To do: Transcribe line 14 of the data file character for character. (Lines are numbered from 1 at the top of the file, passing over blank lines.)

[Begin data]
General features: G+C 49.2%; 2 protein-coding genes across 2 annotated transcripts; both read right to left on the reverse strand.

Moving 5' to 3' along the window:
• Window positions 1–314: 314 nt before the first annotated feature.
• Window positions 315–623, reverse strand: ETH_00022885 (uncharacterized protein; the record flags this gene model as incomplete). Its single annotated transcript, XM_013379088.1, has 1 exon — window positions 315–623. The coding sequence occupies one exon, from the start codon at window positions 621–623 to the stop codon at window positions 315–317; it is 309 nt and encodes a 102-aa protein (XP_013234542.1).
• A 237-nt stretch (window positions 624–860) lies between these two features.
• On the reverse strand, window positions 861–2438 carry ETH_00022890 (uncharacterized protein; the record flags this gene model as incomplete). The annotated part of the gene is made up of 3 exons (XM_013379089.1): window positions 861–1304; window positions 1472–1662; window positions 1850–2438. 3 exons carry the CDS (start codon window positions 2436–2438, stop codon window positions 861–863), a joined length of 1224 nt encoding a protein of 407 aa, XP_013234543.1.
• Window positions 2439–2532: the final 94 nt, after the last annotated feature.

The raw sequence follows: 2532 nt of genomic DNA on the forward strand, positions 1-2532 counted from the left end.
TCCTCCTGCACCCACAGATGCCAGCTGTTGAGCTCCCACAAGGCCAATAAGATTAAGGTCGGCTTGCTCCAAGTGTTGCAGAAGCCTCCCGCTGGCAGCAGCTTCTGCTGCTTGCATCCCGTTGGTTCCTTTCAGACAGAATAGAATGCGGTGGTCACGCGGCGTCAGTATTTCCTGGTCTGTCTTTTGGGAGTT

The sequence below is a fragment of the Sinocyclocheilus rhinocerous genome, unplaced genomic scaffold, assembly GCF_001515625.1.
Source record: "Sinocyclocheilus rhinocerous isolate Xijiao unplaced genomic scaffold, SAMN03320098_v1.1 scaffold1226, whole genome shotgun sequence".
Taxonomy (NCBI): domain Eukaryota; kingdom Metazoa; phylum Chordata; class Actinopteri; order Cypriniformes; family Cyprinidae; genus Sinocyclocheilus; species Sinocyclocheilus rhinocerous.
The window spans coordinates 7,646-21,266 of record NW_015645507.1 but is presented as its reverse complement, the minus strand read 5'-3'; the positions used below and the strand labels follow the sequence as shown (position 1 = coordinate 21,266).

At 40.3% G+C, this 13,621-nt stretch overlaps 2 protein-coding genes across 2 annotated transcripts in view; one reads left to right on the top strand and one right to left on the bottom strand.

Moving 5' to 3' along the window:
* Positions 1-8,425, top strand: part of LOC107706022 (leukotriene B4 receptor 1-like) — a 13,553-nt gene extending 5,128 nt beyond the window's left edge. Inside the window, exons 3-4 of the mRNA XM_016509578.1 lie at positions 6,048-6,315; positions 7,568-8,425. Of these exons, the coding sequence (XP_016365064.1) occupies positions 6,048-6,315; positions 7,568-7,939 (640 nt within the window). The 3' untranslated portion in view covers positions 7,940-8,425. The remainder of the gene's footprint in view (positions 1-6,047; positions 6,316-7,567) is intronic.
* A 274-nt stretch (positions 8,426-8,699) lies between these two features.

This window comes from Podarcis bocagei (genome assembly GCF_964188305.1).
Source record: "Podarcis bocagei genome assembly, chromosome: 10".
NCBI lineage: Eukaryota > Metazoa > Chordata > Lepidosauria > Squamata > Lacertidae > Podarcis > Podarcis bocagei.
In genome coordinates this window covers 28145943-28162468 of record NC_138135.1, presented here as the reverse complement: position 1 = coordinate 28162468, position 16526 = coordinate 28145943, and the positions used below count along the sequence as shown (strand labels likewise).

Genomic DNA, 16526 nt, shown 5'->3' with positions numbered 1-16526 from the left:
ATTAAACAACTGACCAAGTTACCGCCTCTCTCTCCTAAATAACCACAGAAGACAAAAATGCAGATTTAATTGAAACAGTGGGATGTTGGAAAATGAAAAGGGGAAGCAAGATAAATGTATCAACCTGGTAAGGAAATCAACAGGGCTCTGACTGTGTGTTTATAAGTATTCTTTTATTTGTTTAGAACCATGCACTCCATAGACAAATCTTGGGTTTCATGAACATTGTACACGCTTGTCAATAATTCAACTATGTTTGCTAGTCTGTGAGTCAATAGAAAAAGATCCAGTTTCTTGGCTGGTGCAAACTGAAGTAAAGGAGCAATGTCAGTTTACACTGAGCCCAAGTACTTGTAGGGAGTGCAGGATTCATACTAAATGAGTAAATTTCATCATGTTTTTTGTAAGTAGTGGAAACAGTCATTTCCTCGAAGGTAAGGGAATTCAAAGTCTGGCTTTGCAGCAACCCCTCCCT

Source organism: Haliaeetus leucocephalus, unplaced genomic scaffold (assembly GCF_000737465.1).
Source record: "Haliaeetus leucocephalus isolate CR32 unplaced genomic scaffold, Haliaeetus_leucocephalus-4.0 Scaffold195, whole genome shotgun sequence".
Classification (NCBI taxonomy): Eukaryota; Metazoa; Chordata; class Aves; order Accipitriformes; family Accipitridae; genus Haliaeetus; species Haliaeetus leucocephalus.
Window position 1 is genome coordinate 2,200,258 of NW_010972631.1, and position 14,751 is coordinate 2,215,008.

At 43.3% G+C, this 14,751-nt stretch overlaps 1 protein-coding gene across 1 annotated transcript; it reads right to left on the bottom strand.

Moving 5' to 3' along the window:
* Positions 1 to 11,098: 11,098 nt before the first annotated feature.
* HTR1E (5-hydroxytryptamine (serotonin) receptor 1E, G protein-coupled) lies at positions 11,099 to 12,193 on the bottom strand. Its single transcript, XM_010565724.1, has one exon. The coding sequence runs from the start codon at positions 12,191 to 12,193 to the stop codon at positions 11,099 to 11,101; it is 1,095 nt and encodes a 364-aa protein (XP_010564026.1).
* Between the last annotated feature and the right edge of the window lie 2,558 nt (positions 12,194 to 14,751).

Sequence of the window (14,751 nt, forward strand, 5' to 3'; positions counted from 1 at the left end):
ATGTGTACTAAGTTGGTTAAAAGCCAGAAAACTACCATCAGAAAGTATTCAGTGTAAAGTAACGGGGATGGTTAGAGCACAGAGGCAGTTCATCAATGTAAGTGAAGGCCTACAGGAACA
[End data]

At 40.3% G+C, this 13,621-nt stretch overlaps 2 protein-coding genes across 2 annotated transcripts in view; one reads left to right on the top strand and one right to left on the bottom strand.